Paul L. Caron

Thursday, October 22, 2009

Is $5,500 Golf Cart Credit Emblematic of "Tax Policy in the Age of Obama"

Golf Cart Wall Street Journal editorial, Cash for Clubbers:  Congress's Fabulous Golf Cart Stimulus:

We thought cash for clunkers was the ultimate waste of taxpayer money, but as usual we were too optimistic. Thanks to the federal tax credit to buy high-mileage cars that was part of President Obama's stimulus plan, Uncle Sam is now paying Americans to buy that great necessity of modern life, the golf cart. The federal credit provides from $4,200 to $5,500 for the purchase of an electric vehicle, and when it is combined with similar incentive plans in many states the tax credits can pay for nearly the entire cost of a golf cart. ...

This golf-cart fiasco perfectly illustrates tax policy in the age of Obama, when politicians dole out credits and loopholes for everything from plug-in cars to fuel efficient appliances, home insulation and vitamins. Democrats then insist that to pay for these absurdities they have no choice but to raise tax rates on other things—like work and investment—that aren't politically in vogue. If this keeps up, it'll soon make more sense to retire and play golf than work for living.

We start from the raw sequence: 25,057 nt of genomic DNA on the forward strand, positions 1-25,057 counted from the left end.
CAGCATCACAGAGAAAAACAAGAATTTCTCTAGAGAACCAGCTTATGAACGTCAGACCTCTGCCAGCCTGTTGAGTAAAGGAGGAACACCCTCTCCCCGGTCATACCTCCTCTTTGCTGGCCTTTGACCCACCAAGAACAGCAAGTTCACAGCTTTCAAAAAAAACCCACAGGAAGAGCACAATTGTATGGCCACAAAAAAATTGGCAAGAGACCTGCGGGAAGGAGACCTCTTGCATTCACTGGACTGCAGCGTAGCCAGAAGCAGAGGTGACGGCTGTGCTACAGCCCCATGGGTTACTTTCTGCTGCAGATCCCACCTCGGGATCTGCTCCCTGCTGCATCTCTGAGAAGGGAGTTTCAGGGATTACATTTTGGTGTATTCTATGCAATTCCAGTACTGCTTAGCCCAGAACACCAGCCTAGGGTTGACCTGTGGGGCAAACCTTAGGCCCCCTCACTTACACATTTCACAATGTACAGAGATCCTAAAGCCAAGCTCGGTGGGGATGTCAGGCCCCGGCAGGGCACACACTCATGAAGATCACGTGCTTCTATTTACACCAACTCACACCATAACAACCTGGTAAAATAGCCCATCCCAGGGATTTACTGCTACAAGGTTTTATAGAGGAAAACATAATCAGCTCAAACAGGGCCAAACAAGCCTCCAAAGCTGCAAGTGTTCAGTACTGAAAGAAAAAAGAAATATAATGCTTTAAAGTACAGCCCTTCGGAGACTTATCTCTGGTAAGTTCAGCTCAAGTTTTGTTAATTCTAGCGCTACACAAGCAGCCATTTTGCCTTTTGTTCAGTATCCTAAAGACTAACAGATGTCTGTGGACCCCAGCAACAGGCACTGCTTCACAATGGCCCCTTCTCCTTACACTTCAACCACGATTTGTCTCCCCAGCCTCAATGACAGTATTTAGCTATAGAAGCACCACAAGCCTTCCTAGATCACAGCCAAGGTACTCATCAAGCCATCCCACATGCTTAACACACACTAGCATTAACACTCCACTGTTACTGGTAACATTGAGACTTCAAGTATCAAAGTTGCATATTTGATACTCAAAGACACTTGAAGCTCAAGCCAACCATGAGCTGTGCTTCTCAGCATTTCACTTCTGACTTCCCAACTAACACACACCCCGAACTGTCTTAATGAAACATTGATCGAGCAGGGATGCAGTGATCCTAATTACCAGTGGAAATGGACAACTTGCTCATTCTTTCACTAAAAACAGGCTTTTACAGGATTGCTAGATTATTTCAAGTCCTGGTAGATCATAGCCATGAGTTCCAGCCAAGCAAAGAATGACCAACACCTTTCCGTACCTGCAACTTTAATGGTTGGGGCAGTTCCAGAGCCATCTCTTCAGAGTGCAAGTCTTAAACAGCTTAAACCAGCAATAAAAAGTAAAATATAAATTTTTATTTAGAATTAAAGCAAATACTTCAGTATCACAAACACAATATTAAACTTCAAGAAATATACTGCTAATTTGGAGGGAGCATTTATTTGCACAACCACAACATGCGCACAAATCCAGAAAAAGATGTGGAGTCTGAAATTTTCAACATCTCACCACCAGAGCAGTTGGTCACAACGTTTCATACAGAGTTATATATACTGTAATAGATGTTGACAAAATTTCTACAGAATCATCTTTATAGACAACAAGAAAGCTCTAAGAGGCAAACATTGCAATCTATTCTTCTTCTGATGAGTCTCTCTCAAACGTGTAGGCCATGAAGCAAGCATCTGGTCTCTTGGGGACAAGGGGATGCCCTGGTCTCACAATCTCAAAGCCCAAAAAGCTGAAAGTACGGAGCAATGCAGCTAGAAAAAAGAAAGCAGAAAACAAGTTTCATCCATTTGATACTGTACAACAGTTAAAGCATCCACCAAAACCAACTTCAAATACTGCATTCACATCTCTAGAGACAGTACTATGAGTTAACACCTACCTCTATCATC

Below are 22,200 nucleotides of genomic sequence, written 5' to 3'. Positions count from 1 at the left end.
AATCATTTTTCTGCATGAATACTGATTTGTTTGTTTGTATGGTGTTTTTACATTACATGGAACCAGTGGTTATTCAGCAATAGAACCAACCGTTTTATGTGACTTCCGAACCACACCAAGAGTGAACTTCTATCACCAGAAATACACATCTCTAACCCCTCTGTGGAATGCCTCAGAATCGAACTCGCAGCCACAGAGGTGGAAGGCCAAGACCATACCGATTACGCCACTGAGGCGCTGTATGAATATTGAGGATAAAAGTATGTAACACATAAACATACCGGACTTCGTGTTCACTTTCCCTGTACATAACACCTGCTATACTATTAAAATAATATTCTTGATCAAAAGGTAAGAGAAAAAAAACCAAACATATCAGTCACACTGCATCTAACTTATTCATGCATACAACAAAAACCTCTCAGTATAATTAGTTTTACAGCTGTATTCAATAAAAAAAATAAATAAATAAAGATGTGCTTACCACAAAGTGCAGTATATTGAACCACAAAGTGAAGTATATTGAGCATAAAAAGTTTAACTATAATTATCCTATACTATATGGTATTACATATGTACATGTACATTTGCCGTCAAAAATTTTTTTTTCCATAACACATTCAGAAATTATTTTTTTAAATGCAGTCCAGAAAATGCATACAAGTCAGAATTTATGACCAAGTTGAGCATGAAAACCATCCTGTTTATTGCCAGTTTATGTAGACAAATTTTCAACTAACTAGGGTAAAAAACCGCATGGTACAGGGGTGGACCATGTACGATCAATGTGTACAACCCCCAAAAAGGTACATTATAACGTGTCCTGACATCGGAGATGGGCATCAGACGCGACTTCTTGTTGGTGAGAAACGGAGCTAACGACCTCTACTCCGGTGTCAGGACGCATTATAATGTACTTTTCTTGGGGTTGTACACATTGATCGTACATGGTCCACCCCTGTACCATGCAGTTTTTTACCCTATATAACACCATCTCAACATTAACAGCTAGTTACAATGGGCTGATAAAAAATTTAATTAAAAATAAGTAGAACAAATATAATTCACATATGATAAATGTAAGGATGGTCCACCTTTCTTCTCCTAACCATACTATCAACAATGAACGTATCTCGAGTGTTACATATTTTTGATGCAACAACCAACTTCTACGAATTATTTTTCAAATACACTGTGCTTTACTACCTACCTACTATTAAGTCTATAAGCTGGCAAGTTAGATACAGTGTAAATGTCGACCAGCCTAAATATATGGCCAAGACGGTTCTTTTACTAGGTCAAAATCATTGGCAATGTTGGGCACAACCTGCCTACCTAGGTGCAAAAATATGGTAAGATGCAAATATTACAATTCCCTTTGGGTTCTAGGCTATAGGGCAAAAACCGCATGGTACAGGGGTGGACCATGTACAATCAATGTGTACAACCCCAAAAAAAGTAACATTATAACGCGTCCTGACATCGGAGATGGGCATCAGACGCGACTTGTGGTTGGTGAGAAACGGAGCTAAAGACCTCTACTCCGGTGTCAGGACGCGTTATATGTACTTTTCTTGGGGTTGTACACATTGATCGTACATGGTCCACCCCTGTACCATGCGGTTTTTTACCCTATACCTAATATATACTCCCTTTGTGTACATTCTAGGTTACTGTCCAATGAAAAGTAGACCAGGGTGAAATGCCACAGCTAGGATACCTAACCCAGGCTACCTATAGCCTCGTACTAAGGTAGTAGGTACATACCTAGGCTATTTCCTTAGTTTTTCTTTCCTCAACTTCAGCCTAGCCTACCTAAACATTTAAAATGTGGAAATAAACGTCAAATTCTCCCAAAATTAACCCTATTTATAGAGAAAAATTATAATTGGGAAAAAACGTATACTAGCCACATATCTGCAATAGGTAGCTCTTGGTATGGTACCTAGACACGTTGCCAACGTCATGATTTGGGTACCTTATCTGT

Sue Altmeyer (Electronic Services Librarian, Cleveland Marshall) questions the editorial:

When someone told me that the federal government pays a tax credit for the purchase of a golf cart, covering one half to two-thirds of the cost, I was suspicious. The source is a Wall Street Journal Article: Cash for Clubbers, Wall Street Journal, Oct. 17, 2009. The article mentions a "Golf Cart Man", offering to lease and eventually purchase golf carts from individuals who buy a golf cart and apply for a tax credit. The golf cart purchaser ends up $2,000 richer in the Golf Cart Man's scheme. While the Wall Street Journal is a reliable source, I decided to try and check the information against the actual statutes, regulations, rulings and notices.

The article may be referring to IRS Private Letter Rulings holding that golf carts qualify for the electric car credit under 26 USC 30, if they are street-legal. See IRS Private Letter Ruling, 200005004, 2/07/2000 and Private Letter Ruling 200005003, 2/07/2000.

The article also appears to be referring to 26 USC Section 30D, which creates the tax credit. IRC section 30D was enacted by the Energy Improvement and Extension Act of 2008, Pub. L. 110-343, 122 Stat. 3765. However, 26 USC 30D(c)(5) requires that the vehicle be acquired for use or lease by the taxpayer and not for resale. 26 USC 30(D)(e)(1) refers to a definition of "motor vehicle" as manufactured primarily for use on public streets. Notice 2009-54, I.R.B. 2009-26 states that a low speed vehicle must not be "manufactured primarily for off-road use, such as primarily for use on a golf course."